Of the camps I ran in the 1980s, some of the best had the worst weather. At one camp, in 1987, we had a force eight gale on the first night. We brought down the marquees, people had to abandon their tents and everyone piled into the geodesic domes, the soundest structures in a gale. I lived in a small dome and thirteen people joined me, huddled together, all privacy and comfort lost, waiting out what seemed like an endless nightmare. Morning came. We crept out slowly, blinking. The morning was sunny, dripping and quiet. The storm had gone.
A new camper came to me, saying that she had to leave – she couldn’t manage this. She looked wan and shellshocked. At that very moment, a member of the site crew came down the field with a big tray filled with mugs of tea, nonchalantly calling out “Tea, anyone?“. The lady burst out crying. She accepted her tea, and a biscuit… and she stayed. Fifteen years later she was still with us, by then doing world-healing work in the Flying Squad. Moments like that are really touching. When you tread the edge and cross the threshold, change happens. Comfort zones aren’t the best place for finding a new life.
Over the decades I’ve come upon heart-wrenching moral choice-points where the options have been playing safe, being sensible and putting my own wellbeing first, or making a big, sometimes decisive, occasionally life-saving difference in the lives of people by taking a risk. There’s often an unbridgeable gulf between them. I’ve tended toward taking the second option. This has happened again recently. It gives me a feeling of ‘this is what I’m here for’.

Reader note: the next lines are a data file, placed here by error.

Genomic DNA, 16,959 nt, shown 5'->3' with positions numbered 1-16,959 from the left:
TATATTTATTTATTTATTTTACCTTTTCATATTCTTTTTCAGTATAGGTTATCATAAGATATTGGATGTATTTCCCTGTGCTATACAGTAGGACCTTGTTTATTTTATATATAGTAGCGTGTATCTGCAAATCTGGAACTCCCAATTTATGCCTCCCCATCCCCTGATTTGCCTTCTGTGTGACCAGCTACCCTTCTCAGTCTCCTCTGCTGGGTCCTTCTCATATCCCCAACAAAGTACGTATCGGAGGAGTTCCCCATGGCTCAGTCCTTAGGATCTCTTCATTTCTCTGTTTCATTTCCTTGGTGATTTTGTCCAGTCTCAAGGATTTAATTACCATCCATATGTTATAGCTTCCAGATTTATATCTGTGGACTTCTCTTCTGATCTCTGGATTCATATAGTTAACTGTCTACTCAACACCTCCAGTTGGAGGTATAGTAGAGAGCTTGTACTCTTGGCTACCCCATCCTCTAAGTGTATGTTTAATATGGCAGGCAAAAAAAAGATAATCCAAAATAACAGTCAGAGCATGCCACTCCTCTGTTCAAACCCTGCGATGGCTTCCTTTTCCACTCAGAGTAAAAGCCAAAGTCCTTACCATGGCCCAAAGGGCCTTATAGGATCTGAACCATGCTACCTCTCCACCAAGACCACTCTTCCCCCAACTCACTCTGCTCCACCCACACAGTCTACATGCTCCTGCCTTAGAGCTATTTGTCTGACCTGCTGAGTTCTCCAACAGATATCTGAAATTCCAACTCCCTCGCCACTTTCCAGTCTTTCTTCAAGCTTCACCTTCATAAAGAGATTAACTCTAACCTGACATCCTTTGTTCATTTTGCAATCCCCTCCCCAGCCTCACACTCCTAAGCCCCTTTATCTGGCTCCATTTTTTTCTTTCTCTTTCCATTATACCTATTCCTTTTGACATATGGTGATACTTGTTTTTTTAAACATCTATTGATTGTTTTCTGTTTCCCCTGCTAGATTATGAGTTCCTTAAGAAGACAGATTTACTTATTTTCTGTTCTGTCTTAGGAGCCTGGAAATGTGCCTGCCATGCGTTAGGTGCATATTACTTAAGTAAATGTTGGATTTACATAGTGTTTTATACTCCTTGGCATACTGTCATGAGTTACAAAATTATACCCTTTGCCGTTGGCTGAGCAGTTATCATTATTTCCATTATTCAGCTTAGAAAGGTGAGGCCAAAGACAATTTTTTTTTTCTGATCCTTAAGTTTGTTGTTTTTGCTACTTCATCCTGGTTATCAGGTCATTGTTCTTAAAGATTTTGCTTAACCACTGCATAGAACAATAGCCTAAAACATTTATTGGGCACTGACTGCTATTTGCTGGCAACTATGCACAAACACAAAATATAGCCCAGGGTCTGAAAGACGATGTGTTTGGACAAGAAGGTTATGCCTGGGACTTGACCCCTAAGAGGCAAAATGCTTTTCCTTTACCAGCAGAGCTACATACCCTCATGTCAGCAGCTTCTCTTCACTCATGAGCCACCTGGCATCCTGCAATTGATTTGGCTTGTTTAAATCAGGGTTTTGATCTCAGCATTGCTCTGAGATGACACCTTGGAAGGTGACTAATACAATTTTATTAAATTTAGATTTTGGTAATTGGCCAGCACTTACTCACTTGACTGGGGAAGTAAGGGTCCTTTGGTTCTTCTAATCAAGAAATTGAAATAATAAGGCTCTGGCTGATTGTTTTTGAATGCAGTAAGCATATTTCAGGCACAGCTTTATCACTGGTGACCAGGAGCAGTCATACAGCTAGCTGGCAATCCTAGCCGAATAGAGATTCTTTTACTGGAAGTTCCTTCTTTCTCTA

In late life, I’m happy about people I’ve helped or saved. It has charged a heavy price, not only to me, yet it was worth it in the end. For better or worse, it has been my choice and, in some people’s view, an avoidable pathology they’d have preferred me not to live out. That’s difficult. I seem to have spent my life apologising for being myself. But I did it anyway.
Sadly I have not been able to tell some of my best stories because they can endanger people or lead to unwanted outcomes. You might have noticed that I’ve gone quiet about the story I was recounting to you recently. Well, it’s now one of those. It’s a real test of my mettle. If you’re so inclined, please do keep praying. Apart from that, I’m going to rabbit on about other things for a while.
This seems to be a family pattern: my aunt was not permitted to talk about what she did in WW2 until 1988, poor woman, and she received a medal for it only in 2008. She worked with Alan Turing at Bletchley Park. After that, she was probably the world’s first government UFO investigator, without really knowing it – on debriefing bomber pilots returning from Germany in WW2, she was logging their encounters with ‘foo fighters’. At first they thought it was the enemy’s secret weapon, until they found out that the enemy thought the same thing. I don’t work at that level, though I do have a few eyebrow-raisers to tell. But it isn’t wise or right to do so.
There are some good stories too. I happened to follow the Orthodox Patriarch of Jerusalem through a checkpoint, entering Israel from the West Bank. Guns go up. Oh shite. They’re all aimed at the Patriarch, but I’m standing a few yards behind him. “Do you have any weapons?“. Now that’s a silly thing to ask a Patriarch, but lots of silly things do happen in that benighted land… Silence. “Yes“, says the Patriarch. Uh-oh. More guns go up. “Reach down slowly and get it out.” Right now I’m wondering whether I ought to move. Nope, better stay there, Palden. Don’t lift a finger.
The Patriarch, not exactly young and sprightly, reaches down slowly, pulls out and holds up… his Bible. Quite a few of us were trying hard not to crack up laughing, including a few of the soldiers. He had fifteen soldiers by the short and curlies. They’ll remember that for the rest of their days. That’s an example of psycho-spiritual peacebuilding through the teaching of pertinent lessons.